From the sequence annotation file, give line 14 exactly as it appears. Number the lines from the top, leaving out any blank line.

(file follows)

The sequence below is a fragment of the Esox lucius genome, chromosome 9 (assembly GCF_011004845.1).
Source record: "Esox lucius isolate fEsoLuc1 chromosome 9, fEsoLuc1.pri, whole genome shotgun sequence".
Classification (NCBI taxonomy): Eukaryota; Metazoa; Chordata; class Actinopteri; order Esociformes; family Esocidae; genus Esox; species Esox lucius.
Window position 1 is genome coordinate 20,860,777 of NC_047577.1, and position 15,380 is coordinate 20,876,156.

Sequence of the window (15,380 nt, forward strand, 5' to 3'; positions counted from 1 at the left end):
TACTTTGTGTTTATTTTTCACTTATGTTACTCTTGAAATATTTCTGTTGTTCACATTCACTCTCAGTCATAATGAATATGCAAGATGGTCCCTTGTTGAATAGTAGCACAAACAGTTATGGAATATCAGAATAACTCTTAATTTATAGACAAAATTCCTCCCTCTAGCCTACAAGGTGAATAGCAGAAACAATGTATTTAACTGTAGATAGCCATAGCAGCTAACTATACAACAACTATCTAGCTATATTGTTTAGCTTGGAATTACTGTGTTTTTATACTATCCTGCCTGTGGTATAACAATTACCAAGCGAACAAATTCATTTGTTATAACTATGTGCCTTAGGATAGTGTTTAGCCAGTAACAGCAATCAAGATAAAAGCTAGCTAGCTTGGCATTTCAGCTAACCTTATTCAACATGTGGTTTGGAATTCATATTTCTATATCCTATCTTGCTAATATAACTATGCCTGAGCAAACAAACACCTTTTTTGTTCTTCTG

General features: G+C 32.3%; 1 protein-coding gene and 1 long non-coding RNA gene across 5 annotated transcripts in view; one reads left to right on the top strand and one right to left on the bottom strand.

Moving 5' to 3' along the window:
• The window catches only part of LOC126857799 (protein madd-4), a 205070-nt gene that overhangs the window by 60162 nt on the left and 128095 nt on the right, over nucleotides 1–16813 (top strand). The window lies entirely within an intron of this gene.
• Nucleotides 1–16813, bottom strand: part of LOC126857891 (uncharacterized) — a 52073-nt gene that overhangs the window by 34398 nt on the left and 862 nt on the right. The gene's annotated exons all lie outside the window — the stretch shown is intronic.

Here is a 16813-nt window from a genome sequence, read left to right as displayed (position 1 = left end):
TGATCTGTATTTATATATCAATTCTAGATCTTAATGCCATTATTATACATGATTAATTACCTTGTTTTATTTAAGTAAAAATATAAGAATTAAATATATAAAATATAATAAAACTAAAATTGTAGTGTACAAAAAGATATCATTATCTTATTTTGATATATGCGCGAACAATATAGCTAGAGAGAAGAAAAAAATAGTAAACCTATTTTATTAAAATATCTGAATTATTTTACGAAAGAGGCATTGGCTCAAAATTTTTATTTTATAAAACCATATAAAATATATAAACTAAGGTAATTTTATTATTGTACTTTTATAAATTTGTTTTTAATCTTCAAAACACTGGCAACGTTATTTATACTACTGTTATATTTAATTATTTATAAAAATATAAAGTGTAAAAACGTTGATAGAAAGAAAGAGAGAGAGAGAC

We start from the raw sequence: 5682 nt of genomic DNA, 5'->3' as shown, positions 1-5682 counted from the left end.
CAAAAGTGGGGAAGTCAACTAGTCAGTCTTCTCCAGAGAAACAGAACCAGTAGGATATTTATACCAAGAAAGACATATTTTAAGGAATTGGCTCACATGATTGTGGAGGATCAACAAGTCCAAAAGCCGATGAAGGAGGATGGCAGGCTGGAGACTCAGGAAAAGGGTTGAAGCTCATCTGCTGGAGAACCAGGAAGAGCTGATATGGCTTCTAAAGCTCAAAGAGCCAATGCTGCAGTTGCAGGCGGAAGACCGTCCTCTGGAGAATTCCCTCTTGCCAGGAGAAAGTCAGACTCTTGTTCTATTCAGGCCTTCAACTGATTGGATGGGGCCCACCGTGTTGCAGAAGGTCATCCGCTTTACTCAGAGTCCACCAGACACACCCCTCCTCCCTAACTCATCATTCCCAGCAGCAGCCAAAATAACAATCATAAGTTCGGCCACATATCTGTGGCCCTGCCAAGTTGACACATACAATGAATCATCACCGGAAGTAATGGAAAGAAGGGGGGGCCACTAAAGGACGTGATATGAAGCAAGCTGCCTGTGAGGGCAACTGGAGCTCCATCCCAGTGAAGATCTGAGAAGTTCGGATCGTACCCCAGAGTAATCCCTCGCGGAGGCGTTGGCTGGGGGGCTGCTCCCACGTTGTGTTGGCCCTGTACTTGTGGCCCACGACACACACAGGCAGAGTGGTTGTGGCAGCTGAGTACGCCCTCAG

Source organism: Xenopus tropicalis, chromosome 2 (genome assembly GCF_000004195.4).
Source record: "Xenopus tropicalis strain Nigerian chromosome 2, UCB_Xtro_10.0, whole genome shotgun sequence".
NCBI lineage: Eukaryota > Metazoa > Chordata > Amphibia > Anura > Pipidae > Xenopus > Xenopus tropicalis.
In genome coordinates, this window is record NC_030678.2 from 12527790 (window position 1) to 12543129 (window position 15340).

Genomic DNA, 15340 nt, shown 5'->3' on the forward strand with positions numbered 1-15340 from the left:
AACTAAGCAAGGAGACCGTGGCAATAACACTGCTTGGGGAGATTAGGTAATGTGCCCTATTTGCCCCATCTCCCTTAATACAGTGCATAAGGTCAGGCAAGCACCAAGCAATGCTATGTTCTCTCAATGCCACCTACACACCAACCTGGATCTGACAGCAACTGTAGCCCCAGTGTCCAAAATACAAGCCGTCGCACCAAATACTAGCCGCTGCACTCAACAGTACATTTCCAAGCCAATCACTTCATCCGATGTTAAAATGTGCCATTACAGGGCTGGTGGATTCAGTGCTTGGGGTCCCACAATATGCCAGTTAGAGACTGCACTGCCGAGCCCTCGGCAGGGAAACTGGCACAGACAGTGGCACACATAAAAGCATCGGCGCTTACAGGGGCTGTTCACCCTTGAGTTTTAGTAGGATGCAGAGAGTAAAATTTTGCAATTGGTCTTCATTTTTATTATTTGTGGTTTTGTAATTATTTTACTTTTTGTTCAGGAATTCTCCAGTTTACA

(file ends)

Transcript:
CAAAAGTGGGGAAGTCAACTAGTCAGTCTTCTCCAGAGAAACAGAACCAGTAGGATATTTATACCAAGAAAGACATATTTTAAGGAATTGGCTCACATGATTGTGGAGGATCAACAAGTCCAAAAGCCGATGAAGGAGGATGGCAGGCTGGAGACTCAGGAAAAGGGTTGAAGCTCATCTGCTGGAGAACCAGGAAGAGCTGATATGGCTTCTAAAGCTCAAAGAGCCAATGCTGCAGTTGCAGGCGGAAGACCGTCCTCTGGAGAATTCCCTCTTGCCAGGAGAAAGTCAGACTCTTGTTCTATTCAGGCCTTCAACTGATTGGATGGGGCCCACCGTGTTGCAGAAGGTCATCCGCTTTACTCAGAGTCCACCAGACACACCCCTCCTCCCTAACTCATCATTCCCAGCAGCAGCCAAAATAACAATCATAAGTTCGGCCACATATCTGTGGCCCTGCCAAGTTGACACATACAATGAATCATCACCGGAAGTAATGGAAAGAAGGGGGGGCCACTAAAGGACGTGATATGAAGCAAGCTGCCTGTGAGGGCAACTGGAGCTCCATCCCAGTGAAGATCTGAGAAGTTCGGATCGTACCCCAGAGTAATCCCTCGCGGAGGCGTTGGCTGGGGGGCTGCTCCCACGTTGTGTTGGCCCTGTACTTGTGGCCCACGACACACACAGGCAGAGTGGTTGTGGCAGCTGAGTACGCCCTCAG